Friday, November 4, 2011

Why I Avoid Gluten

I realize that many of my posts discuss or will discuss gluten-free foods, so it might be helpful for people out there to understand how I came to be gluten-free.

In High School, I suffered from a lot of health problems, which followed me into college. My list of ailments spanned the spectrum: sinus infections, severe stomach cramping, the not-so-nice stuff coming out of the bottom end, and I seemed to catch just about anything that so much as sniffed in my direction. Doctors ran countless tests, but they never gave me answers. It all came to a head when a doctor gave me a "prescription" to see a psychiatrist; they thought my sicknesses were self-induced or manifestations of hypochondria. I was livid that their incompetency and inability to find answers was somehow my "mind's" fault. I must have been imagining things if they couldn't find anything wrong. At that moment, I extended my figurative middle finger to the medical profession.

Unfortunately, I had to keep seeing doctors. Again and again and again. (As a relevant side note, let me just say how much I hate the doctor's office. I find absolutely no pleasure in visiting a giant petri dish, yet doctors thought my psyche invented my pain out of some subconscious desire to spend time with them. Right.)  Eventually, my digestive system became so sensitive that eating plain rice gave me severe heart burn. I felt bloated, heavy, lethargic, and nauseated every time I ate. In fact, I looked puffy. Nothing agreed with me. I dreaded going out to eat with friends. I avoided going anywhere far from a bathroom. My digestive system was controlling my life. One day, I ended up in a public bathroom at my college, crippled by the most intense abdominal pain I had felt, and I had felt a lot of abdominal pain.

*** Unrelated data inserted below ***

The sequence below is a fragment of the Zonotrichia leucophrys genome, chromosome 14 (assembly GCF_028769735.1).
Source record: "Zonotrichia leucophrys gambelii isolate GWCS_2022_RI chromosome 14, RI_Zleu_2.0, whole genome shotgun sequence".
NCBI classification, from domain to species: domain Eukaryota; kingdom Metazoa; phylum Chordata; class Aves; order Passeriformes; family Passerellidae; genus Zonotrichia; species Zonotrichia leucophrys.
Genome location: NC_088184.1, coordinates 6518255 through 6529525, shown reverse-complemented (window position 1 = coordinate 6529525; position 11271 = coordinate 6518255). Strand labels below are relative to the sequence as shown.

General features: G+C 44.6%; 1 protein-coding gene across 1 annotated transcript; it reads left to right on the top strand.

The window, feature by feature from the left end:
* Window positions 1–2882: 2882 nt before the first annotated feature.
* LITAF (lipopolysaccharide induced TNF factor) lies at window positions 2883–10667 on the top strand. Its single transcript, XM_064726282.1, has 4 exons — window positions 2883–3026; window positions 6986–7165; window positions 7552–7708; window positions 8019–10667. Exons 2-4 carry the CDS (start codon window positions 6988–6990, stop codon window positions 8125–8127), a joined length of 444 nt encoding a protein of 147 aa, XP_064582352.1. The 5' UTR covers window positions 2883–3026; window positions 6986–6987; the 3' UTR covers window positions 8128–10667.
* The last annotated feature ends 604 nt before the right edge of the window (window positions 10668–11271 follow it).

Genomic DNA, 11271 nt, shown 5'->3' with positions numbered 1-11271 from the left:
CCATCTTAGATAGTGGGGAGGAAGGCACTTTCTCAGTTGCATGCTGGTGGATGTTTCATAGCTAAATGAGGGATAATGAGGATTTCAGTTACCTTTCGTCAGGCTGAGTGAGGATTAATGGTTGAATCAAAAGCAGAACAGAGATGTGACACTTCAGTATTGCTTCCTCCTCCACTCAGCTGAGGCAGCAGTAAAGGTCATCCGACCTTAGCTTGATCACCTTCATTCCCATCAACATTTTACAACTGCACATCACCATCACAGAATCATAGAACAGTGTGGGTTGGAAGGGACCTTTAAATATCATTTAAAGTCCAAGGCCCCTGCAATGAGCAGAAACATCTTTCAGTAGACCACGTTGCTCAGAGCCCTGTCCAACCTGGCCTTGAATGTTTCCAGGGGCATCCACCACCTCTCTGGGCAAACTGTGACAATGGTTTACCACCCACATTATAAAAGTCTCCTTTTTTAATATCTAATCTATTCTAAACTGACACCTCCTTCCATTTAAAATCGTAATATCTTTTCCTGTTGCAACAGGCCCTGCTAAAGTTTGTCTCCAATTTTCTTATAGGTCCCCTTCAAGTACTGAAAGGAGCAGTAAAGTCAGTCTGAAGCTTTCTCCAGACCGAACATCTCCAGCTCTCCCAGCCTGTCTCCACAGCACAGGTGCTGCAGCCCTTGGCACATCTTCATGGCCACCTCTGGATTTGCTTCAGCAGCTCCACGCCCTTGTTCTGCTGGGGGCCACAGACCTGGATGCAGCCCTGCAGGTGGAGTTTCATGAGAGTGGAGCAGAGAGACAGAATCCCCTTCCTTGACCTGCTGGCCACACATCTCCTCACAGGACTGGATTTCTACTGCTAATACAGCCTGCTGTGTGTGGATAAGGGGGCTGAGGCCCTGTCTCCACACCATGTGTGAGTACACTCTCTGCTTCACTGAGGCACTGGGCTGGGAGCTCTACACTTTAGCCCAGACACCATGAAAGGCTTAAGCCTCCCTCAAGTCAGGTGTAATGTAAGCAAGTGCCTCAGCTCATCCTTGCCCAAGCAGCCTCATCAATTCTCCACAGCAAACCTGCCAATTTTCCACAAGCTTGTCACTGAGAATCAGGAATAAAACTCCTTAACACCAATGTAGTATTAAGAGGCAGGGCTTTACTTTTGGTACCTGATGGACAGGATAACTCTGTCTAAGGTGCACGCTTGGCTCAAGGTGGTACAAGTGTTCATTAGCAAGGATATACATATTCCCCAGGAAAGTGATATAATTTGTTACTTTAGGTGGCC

I did what any smart college kid would do: I called mommy. The 45 minute commute to my college took my mom less than 30 minutes. When she arrived, she helped me into her car and drove me over to the ER, a very quick trek from the college. The doctors ran tests. Boom. An answer fell from the sky: gallstones. The doctors were curious, "What? How can this be? You're young, thin, and really in shape. Gallstones happen to people who are older or over weight. Not you." What factor had all of my doctors neglected to consider? BOTH of my parents had their gallbladders removed; in fact, my mom's went bad while she was pregnant with me, but she had to wait until I was born before she could have her gallbladder removed. Guess what? Gallbladder problems are hereditary. Thank you, doctors, for not considering my family history, a pretty important component in treating a patient.

I asked, "What do I do?" Do you want to know what the doctor should have said or what the doctor actually said?

Well, I'll tell you what he actually said, which will forever remain imprinted on my memory: "Don't worry about it right now. Wait until you're on your honeymoon and hovered over the toilet in excruciating pain, then you should have it removed." Sound medical advice.